For countries trying to balance health risks with economic considerations, policy action on the international front is overdue. Countries must go beyond selective easing such as green lanes if they want to revive industries severely affected by prolonged international restrictions. Removing restrictions without removing or reducing quarantine requirements may still deter non-essential travel.

Singapore and Hong Kong are setting up a travel bubble that allows for leisure travel with testing but without quarantine. Thailand is considering experimenting with shorter quarantine periods. As domestic measures shift from trying to eliminate risks to managing them, border policy should catch up.

The technology related to testing and tracing has produced alternatives to quarantine. The risk reducing effect of quarantine could be approximated by rapid and repeated testing protocols and close tracking of movement. If these measures are in place for the entirety of one’s visit, then health risks may be little different compared to quarantine.

The fact that both testing and quarantine are required for most border crossings but not domestic movements suggest an anomaly that may skew risks. By encouraging domestic tourism — which does not require testing or quarantine — to offset the shortfall from international arrivals — for whom quarantine is usually required — health risks could actually increase beyond those associated with removing international curbs to achieve the same economic impact.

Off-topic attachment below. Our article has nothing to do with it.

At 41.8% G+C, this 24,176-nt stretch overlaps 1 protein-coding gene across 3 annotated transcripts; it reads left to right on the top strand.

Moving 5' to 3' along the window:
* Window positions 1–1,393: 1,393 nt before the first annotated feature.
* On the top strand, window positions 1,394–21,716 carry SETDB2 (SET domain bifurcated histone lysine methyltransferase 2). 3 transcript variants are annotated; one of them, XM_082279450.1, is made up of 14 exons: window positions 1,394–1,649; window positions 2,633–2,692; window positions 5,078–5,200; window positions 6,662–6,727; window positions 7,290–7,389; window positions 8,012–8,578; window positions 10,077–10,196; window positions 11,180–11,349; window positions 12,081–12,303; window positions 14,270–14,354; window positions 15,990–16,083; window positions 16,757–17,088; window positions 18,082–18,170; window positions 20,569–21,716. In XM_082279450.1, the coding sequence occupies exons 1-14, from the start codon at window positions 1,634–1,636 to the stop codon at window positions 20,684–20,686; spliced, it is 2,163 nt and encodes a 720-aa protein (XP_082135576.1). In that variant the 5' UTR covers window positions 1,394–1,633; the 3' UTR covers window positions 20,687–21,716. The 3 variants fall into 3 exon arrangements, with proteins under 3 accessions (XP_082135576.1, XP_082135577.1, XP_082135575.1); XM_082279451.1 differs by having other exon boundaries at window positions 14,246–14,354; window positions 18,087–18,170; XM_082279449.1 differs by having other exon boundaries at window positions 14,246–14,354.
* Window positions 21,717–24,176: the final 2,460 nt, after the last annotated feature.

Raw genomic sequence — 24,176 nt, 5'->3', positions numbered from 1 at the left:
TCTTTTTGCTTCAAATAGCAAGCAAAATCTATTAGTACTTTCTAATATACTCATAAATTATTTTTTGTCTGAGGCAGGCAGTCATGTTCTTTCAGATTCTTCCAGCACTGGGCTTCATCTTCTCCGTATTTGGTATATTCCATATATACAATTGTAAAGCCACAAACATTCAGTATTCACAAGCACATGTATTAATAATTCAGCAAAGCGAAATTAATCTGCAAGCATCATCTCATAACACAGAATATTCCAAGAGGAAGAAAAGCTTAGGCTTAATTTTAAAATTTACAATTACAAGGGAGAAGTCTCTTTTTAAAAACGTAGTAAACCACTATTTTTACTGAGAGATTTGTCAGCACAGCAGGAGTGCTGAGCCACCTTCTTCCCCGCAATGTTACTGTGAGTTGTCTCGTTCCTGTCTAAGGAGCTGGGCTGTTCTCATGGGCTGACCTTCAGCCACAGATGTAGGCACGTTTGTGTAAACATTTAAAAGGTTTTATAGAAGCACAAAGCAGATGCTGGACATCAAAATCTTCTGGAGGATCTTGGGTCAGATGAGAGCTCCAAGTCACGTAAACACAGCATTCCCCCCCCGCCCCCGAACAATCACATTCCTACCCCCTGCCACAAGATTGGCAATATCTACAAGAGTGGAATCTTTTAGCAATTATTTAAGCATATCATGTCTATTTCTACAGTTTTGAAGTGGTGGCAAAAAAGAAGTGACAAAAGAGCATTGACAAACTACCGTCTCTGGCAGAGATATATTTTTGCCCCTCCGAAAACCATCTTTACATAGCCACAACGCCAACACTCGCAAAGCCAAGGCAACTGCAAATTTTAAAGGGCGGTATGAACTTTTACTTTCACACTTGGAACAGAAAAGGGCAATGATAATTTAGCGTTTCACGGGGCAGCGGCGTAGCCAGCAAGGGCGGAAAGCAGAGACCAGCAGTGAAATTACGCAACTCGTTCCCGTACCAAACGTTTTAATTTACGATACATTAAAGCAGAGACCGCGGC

Countries with significant rates of community transmission are also facing the greatest economic challenges. The same principle of opening to countries with lower infection rates to balance economic and health concerns applies here too, but only if their healthcare systems are not strained.

These countries also have the largest number of people that have recovered from the virus — the closest we can currently get to vaccination. This group may be the least risky to have moving within or between borders, despite the uncertainty surrounding the duration of acquired immunity.

As their numbers grow, this group could offset some of the shortfall in demand for travel to countries with lower but still high infection rates, since they may be less risk averse because of their recovered status. If their low-risk profile is mutually recognised and quarantine-free travel is allowed, this could provide a needed boost to countries facing twin crises involving health and economy.